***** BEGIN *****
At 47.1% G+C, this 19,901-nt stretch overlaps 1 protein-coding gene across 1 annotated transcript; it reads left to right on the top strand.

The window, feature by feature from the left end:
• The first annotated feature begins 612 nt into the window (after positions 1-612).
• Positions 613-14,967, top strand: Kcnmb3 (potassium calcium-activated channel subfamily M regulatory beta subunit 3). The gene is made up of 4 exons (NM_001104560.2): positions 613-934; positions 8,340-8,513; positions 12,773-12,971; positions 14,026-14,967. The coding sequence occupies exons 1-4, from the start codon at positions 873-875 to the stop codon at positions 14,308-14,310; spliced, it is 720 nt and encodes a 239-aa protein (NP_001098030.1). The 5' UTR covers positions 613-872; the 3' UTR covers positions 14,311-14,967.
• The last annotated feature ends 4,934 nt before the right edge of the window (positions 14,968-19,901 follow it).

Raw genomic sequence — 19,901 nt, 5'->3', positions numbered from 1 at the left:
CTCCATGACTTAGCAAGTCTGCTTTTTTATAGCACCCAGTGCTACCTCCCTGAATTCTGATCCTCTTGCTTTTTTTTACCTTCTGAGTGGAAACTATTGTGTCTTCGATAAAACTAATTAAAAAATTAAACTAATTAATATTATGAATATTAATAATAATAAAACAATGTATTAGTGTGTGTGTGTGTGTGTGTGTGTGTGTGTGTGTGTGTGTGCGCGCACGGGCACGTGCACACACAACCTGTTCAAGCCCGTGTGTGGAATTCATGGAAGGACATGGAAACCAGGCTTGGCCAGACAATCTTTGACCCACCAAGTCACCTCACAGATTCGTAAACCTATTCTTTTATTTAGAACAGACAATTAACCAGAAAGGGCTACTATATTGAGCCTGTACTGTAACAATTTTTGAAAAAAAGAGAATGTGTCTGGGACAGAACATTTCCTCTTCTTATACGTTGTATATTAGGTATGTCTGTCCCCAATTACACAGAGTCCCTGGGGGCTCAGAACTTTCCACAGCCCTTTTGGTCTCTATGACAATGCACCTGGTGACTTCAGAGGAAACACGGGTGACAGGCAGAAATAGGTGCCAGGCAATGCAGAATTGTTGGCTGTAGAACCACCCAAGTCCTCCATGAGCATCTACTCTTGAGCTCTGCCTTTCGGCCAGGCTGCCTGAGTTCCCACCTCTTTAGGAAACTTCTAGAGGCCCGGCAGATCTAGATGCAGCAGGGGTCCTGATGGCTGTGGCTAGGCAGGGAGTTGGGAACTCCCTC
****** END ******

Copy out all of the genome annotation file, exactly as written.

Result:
At 47.1% G+C, this 19,901-nt stretch overlaps 1 protein-coding gene across 1 annotated transcript; it reads left to right on the top strand.

The window, feature by feature from the left end:
• The first annotated feature begins 612 nt into the window (after positions 1-612).
• Positions 613-14,967, top strand: Kcnmb3 (potassium calcium-activated channel subfamily M regulatory beta subunit 3). The gene is made up of 4 exons (NM_001104560.2): positions 613-934; positions 8,340-8,513; positions 12,773-12,971; positions 14,026-14,967. The coding sequence occupies exons 1-4, from the start codon at positions 873-875 to the stop codon at positions 14,308-14,310; spliced, it is 720 nt and encodes a 239-aa protein (NP_001098030.1). The 5' UTR covers positions 613-872; the 3' UTR covers positions 14,311-14,967.
• The last annotated feature ends 4,934 nt before the right edge of the window (positions 14,968-19,901 follow it).

Raw genomic sequence — 19,901 nt, 5'->3', positions numbered from 1 at the left:
CTCCATGACTTAGCAAGTCTGCTTTTTTATAGCACCCAGTGCTACCTCCCTGAATTCTGATCCTCTTGCTTTTTTTTACCTTCTGAGTGGAAACTATTGTGTCTTCGATAAAACTAATTAAAAAATTAAACTAATTAATATTATGAATATTAATAATAATAAAACAATGTATTAGTGTGTGTGTGTGTGTGTGTGTGTGTGTGTGTGTGTGTGTGCGCGCACGGGCACGTGCACACACAACCTGTTCAAGCCCGTGTGTGGAATTCATGGAAGGACATGGAAACCAGGCTTGGCCAGACAATCTTTGACCCACCAAGTCACCTCACAGATTCGTAAACCTATTCTTTTATTTAGAACAGACAATTAACCAGAAAGGGCTACTATATTGAGCCTGTACTGTAACAATTTTTGAAAAAAAGAGAATGTGTCTGGGACAGAACATTTCCTCTTCTTATACGTTGTATATTAGGTATGTCTGTCCCCAATTACACAGAGTCCCTGGGGGCTCAGAACTTTCCACAGCCCTTTTGGTCTCTATGACAATGCACCTGGTGACTTCAGAGGAAACACGGGTGACAGGCAGAAATAGGTGCCAGGCAATGCAGAATTGTTGGCTGTAGAACCACCCAAGTCCTCCATGAGCATCTACTCTTGAGCTCTGCCTTTCGGCCAGGCTGCCTGAGTTCCCACCTCTTTAGGAAACTTCTAGAGGCCCGGCAGATCTAGATGCAGCAGGGGTCCTGATGGCTGTGGCTAGGCAGGGAGTTGGGAACTCCCTC